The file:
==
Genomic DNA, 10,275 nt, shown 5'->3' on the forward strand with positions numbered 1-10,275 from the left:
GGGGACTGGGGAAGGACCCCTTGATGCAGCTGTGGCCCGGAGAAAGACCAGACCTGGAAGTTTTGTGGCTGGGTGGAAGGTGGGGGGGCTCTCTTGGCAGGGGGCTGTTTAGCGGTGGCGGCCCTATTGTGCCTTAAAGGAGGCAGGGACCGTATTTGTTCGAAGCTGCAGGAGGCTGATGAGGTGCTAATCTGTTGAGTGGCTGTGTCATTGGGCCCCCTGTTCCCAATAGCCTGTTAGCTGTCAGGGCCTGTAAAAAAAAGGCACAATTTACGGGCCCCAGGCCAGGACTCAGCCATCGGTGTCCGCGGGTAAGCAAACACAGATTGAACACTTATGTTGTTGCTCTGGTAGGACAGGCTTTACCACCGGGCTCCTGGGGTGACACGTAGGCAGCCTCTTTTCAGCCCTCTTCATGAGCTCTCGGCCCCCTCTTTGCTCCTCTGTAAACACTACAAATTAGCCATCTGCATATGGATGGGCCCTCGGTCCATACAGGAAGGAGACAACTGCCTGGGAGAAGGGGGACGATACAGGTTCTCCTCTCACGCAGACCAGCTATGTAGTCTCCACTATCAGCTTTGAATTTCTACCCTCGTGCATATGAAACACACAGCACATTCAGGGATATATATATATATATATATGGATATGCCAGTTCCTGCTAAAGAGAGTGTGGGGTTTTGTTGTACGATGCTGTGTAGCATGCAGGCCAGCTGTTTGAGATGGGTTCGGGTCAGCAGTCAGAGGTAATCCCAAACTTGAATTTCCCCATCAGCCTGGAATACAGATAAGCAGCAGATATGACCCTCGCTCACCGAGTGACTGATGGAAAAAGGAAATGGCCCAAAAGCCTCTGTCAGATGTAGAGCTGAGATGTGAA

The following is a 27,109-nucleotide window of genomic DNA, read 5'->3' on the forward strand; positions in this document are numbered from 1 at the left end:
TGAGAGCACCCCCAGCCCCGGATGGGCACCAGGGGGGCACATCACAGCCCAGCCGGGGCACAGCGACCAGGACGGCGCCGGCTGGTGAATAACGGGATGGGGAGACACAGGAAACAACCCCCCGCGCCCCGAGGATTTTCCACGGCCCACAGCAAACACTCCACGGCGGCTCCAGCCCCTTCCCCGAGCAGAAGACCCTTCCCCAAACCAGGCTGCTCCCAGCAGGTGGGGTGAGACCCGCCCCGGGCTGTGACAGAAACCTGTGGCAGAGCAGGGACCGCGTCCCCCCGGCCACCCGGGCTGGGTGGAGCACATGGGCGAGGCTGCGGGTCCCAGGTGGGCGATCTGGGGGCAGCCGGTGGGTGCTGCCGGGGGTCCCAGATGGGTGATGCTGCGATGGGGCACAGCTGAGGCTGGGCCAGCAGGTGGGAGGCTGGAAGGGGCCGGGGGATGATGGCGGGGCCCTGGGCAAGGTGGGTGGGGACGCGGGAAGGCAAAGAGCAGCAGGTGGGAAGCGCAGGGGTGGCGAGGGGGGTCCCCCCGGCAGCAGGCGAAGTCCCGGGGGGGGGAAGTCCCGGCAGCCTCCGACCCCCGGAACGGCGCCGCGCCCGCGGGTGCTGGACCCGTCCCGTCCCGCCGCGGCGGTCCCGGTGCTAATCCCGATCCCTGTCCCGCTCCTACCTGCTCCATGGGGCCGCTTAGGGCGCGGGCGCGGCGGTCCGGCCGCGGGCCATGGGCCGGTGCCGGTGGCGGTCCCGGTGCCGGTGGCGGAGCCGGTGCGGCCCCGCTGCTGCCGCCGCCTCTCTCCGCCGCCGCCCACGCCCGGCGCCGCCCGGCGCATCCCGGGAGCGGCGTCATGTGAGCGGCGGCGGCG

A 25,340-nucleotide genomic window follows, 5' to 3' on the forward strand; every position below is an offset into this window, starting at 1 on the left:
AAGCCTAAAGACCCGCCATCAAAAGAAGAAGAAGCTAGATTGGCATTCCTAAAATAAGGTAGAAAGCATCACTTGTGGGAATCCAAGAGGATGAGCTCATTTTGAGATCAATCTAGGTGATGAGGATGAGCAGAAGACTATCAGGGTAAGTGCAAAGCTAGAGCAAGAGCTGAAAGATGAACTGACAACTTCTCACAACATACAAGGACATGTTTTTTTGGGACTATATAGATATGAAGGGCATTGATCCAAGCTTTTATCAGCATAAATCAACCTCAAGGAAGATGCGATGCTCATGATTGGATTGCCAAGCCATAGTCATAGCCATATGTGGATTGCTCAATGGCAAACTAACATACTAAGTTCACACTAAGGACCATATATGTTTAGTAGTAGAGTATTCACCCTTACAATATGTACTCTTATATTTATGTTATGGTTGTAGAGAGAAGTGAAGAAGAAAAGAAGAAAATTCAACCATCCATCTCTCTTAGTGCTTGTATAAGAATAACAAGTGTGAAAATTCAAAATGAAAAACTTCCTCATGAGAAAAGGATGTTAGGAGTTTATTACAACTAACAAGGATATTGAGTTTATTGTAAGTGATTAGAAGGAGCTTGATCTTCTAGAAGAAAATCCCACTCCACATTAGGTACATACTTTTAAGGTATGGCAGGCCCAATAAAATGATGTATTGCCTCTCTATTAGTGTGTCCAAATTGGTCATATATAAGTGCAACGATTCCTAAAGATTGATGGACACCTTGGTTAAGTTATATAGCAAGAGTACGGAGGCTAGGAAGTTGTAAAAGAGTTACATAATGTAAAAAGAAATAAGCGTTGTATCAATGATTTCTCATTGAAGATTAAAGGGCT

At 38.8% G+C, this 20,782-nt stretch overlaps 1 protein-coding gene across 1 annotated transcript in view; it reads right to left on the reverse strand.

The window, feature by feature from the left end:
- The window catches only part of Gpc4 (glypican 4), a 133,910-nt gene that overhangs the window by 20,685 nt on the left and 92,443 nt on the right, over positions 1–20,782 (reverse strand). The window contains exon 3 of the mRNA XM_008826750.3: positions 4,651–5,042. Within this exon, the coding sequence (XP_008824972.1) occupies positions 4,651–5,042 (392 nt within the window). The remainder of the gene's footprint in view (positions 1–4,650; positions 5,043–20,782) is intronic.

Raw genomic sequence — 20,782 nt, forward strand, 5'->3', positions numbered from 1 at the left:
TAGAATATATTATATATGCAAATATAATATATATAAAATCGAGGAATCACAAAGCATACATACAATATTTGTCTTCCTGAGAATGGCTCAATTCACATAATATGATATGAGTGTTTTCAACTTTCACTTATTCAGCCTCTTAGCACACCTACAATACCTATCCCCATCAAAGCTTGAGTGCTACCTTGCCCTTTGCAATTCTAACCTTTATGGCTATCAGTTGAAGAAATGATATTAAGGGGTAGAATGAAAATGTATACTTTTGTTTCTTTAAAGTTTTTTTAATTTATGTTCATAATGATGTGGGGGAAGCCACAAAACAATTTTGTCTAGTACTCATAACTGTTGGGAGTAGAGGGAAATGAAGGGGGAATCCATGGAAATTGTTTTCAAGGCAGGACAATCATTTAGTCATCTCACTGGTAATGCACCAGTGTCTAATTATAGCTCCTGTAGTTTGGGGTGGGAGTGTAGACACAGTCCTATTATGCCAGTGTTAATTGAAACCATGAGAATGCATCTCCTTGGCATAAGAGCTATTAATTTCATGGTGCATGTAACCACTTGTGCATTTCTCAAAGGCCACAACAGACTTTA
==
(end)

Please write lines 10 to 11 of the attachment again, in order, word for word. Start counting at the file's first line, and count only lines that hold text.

Raw genomic sequence — 20,782 nt, forward strand, 5'->3', positions numbered from 1 at the left:
TAGAATATATTATATATGCAAATATAATATATATAAAATCGAGGAATCACAAAGCATACATACAATATTTGTCTTCCTGAGAATGGCTCAATTCACATAATATGATATGAGTGTTTTCAACTTTCACTTATTCAGCCTCTTAGCACACCTACAATACCTATCCCCATCAAAGCTTGAGTGCTACCTTGCCCTTTGCAATTCTAACCTTTATGGCTATCAGTTGAAGAAATGATATTAAGGGGTAGAATGAAAATGTATACTTTTGTTTCTTTAAAGTTTTTTTAATTTATGTTCATAATGATGTGGGGGAAGCCACAAAACAATTTTGTCTAGTACTCATAACTGTTGGGAGTAGAGGGAAATGAAGGGGGAATCCATGGAAATTGTTTTCAAGGCAGGACAATCATTTAGTCATCTCACTGGTAATGCACCAGTGTCTAATTATAGCTCCTGTAGTTTGGGGTGGGAGTGTAGACACAGTCCTATTATGCCAGTGTTAATTGAAACCATGAGAATGCATCTCCTTGGCATAAGAGCTATTAATTTCATGGTGCATGTAACCACTTGTGCATTTCTCAAAGGCCACAACAGACTTTA